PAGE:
Words & photos - Daniel Bevis
276bhp. For car fans of a certain age, that’s a very significant figure. As we strove to rise through the ranks of the original iteration of Gran Turismo, the training-wheels Mazda Demio a fading memory, we reached for the automotive stars toward a galaxy of Japanese supernovae. The Honda NSX, the R32 Nissan Skyline GT-R, the deliciously obscure Subaru Impreza 22B, they were all subject to the gentleman’s agreement of Japanese manufacturers – the actual headline power figure was immaterial: from an official standpoint, they all had 276bhp. It was an important number.
Of course, time marches on and makes fools of us all. 276 is a pedestrian figure today, isn’t it? It’s not as if horsepower is rationed out to those most in need, it’s an abundant commodity. If it can be feasibly shoehorned into a sensible family hatchback, then why not, eh?
No, that’s an awful avenue of thought. Abandon that. Horsepower is brilliant, and we should count ourselves bloody lucky that today’s Golf equivalent can offer the sort of thrust that our teenage selves spent weeks on end saving up the credits to buy virtual facsimiles of. That SEAT’s magnificent León Cupra 280 manages to combine this ethereal grunt with everyday usability, sensible fuel economy, an even idle, and generous service intervals is frankly some kind of modern miracle.
And if your perceptions of front-wheel drive performance are still mired in Saab’s infamous early-noughties assertion that 250bhp was the technical limit before the whole thing imploded under the crushing volatility of its own torque-steer, think again. The Cupra 280 has a magical diff that’s artfully hewn from octarine and stardust, ensuring that you can bury the throttle at any quantity of revs, in any gear, and the damn thing just tears off toward the horizon like a retriever with the scent of fresh partridge in its nostrils. It can send up to 100% of the torque to either front wheel if need be. You don’t need to check that your thumbs are clear of the steering wheel spokes first in case it spins like a Catherine wheel – this is modern FWD performance wrapped up in a veneer of sensibleness. It all just works. It’s not trying to hurt you.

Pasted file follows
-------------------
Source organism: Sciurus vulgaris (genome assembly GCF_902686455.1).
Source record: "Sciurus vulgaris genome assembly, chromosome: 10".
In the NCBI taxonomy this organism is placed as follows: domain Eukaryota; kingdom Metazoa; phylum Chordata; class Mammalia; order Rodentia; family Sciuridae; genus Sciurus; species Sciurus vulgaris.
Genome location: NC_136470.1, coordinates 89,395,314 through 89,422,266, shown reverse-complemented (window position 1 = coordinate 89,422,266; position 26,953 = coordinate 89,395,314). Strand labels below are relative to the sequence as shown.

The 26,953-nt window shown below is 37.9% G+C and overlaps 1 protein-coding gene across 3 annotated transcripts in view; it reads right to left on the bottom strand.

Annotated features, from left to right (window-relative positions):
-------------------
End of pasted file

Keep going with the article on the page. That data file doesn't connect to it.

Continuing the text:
Of course, it’s not totally sensible. How could it be? That mighty, supercars-of-yore bhp figure combines with the otherworldy DSG ’box to hurtle the thing from standstill to 62mph in a befuddling 5.7 seconds. The León’s limited – limited! – to 155mph. It sounds hilarious, it accelerates like a cheetah with a burning tail, and the fancy suspension setup – slightly lowered all round, with a lovely new multi-link effort at the rear – combines with the dinner-plate-sized brakes to create a fabulously eager chassis. Oh, and if you push the ‘Cupra’ button, which firms up the dampers and sharpens the throttle response, the doorcards glow red. It’s a real wolf in hatchback’s clothing. It’s just gorgeous to drive, urging you to push it further and further toward the very bleeding edge of adhesion, that hyper-intelligent turbo forcing ever-more vast gobs of fresh air into the generously fuelled cylinders. It howls, it flies, it… suddenly calms down when you reach a village, allowing you to amble through sensibly and unobtrusively, annoying the local vicar by holding him up at a sedate pace. And when you reach the national speed limit markers, all hell breaks loose once again. Hydrocarbons collide, rubber molecules atomise, lubricated metals enmesh, and SEAT’s absurdly entertaining über-hatch makes a laughable mockery of the very fabric of physics itself.
Yes, I like this car. Rather a lot. If you get the chance, I urge you to try it – I think you’ll like it too.